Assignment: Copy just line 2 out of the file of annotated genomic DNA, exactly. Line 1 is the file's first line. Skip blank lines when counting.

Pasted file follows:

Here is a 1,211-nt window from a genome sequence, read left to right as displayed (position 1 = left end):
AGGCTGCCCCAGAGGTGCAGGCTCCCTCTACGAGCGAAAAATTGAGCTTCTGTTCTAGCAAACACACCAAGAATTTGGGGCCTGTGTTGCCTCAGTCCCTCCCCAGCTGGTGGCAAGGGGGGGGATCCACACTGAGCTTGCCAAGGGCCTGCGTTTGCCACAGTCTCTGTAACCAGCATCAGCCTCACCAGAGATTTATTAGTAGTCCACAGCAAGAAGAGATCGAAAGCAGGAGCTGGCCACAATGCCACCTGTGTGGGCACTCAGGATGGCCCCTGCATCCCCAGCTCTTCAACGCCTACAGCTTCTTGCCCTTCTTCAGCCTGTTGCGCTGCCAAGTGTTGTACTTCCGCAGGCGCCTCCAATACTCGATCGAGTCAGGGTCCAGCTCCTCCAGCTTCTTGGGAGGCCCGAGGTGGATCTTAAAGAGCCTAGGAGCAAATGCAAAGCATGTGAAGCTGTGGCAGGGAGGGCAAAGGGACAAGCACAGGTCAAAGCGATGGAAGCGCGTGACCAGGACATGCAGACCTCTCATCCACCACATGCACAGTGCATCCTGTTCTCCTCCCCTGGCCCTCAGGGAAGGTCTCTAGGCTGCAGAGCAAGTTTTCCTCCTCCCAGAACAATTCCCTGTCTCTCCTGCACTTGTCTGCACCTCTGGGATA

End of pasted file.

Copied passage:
AGGCTGCCCCAGAGGTGCAGGCTCCCTCTACGAGCGAAAAATTGAGCTTCTGTTCTAGCAAACACACCAAGAATTTGGGGCCTGTGTTGCCTCAGTCCCTCCCCAGCTGGTGGCAAGGGGGGGGATCCACACTGAGCTTGCCAAGGGCCTGCGTTTGCCACAGTCTCTGTAACCAGCATCAGCCTCACCAGAGATTTATTAGTAGTCCACAGCAAGAAGAGATCGAAAGCAGGAGCTGGCCACAATGCCACCTGTGTGGGCACTCAGGATGGCCCCTGCATCCCCAGCTCTTCAACGCCTACAGCTTCTTGCCCTTCTTCAGCCTGTTGCGCTGCCAAGTGTTGTACTTCCGCAGGCGCCTCCAATACTCGATCGAGTCAGGGTCCAGCTCCTCCAGCTTCTTGGGAGGCCCGAGGTGGATCTTAAAGAGCCTAGGAGCAAATGCAAAGCATGTGAAGCTGTGGCAGGGAGGGCAAAGGGACAAGCACAGGTCAAAGCGATGGAAGCGCGTGACCAGGACATGCAGACCTCTCATCCACCACATGCACAGTGCATCCTGTTCTCCTCCCCTGGCCCTCAGGGAAGGTCTCTAGGCTGCAGAGCAAGTTTTCCTCCTCCCAGAACAATTCCCTGTCTCTCCTGCACTTGTCTGCACCTCTGGGATA